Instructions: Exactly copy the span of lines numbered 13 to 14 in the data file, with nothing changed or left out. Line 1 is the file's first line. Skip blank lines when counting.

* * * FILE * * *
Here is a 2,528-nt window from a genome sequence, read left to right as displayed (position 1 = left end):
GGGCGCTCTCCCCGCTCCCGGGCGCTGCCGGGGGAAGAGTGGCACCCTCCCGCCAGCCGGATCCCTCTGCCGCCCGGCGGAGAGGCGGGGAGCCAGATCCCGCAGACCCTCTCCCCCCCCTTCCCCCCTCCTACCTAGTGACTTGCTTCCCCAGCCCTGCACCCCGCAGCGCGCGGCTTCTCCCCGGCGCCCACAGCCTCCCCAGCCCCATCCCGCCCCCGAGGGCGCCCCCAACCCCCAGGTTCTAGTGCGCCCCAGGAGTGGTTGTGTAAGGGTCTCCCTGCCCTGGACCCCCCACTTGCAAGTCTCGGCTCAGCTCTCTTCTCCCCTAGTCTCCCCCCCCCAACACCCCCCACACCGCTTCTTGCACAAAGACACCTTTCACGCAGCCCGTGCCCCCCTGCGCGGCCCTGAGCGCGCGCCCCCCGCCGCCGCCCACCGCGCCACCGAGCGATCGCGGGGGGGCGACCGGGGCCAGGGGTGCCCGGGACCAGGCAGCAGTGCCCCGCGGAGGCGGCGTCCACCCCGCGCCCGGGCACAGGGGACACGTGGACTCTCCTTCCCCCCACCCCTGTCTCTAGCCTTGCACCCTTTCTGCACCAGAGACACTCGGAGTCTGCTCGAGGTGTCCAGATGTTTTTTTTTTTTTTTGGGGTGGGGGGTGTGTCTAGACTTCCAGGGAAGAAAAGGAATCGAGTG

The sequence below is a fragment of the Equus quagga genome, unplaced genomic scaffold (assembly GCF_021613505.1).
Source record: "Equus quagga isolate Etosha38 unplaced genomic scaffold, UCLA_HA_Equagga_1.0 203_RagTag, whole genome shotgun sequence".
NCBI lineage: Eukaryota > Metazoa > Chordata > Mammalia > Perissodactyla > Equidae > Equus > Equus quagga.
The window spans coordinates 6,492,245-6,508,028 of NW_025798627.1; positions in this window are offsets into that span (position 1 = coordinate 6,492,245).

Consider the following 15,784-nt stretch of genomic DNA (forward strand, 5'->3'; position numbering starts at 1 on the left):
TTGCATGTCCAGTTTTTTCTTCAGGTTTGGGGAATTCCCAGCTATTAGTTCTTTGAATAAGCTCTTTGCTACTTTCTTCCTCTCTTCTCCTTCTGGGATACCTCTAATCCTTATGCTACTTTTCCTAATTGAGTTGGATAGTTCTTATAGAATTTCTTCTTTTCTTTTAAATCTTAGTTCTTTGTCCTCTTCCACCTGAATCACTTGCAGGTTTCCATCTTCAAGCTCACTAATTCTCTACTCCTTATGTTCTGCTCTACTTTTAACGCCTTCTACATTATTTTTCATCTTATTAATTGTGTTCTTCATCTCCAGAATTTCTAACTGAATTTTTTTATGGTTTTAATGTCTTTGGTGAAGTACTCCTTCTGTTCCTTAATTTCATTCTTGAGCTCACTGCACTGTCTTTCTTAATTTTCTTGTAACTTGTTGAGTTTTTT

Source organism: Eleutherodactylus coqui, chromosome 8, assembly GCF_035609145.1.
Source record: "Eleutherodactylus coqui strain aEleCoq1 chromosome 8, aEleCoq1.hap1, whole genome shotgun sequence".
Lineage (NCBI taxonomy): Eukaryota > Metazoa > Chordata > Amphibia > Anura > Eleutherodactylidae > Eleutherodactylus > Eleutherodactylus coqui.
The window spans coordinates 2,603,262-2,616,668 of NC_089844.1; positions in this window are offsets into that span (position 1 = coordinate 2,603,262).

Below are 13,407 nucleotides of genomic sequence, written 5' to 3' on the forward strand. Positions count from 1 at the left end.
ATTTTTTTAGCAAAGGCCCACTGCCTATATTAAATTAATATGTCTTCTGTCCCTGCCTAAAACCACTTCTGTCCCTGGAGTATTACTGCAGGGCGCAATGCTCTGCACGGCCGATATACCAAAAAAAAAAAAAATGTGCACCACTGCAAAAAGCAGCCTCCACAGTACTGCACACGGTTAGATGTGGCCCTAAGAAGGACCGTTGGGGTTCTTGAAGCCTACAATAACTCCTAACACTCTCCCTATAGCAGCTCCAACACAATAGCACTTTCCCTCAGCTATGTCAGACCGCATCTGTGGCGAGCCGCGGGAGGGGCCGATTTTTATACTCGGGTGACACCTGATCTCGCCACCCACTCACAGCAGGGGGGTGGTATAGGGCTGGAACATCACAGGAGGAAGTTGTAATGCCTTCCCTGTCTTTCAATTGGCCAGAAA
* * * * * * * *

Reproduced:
Below are 13,407 nucleotides of genomic sequence, written 5' to 3' on the forward strand. Positions count from 1 at the left end.
ATTTTTTTAGCAAAGGCCCACTGCCTATATTAAATTAATATGTCTTCTGTCCCTGCCTAAAACCACTTCTGTCCCTGGAGTATTACTGCAGGGCGCAATGCTCTGCACGGCCGATATACCAAAAAAAAAAAAAATGTGCACCACTGCAAAAAGCAGCCTCCACAGTACTGCACACGGTTAGATGTGGCCCTAAGAAGGACCGTTGGGGTTCTTGAAGCCTACAATAACTCCTAACACTCTCCCTATAGCAGCTCCAACACAATAGCACTTTCCCTCAGCTATGTCAGACCGCATCTGTGGCGAGCCGCGGGAGGGGCCGATTTTTATACTCGGGTGACACCTGATCTCGCCACCCACTCACAGCAGGGGGGTGGTATAGGGCTGGAACATCACAGGAGGAAGTTGTAATGCCTTCCCTGTCTTTCAATTGGCCAGAAA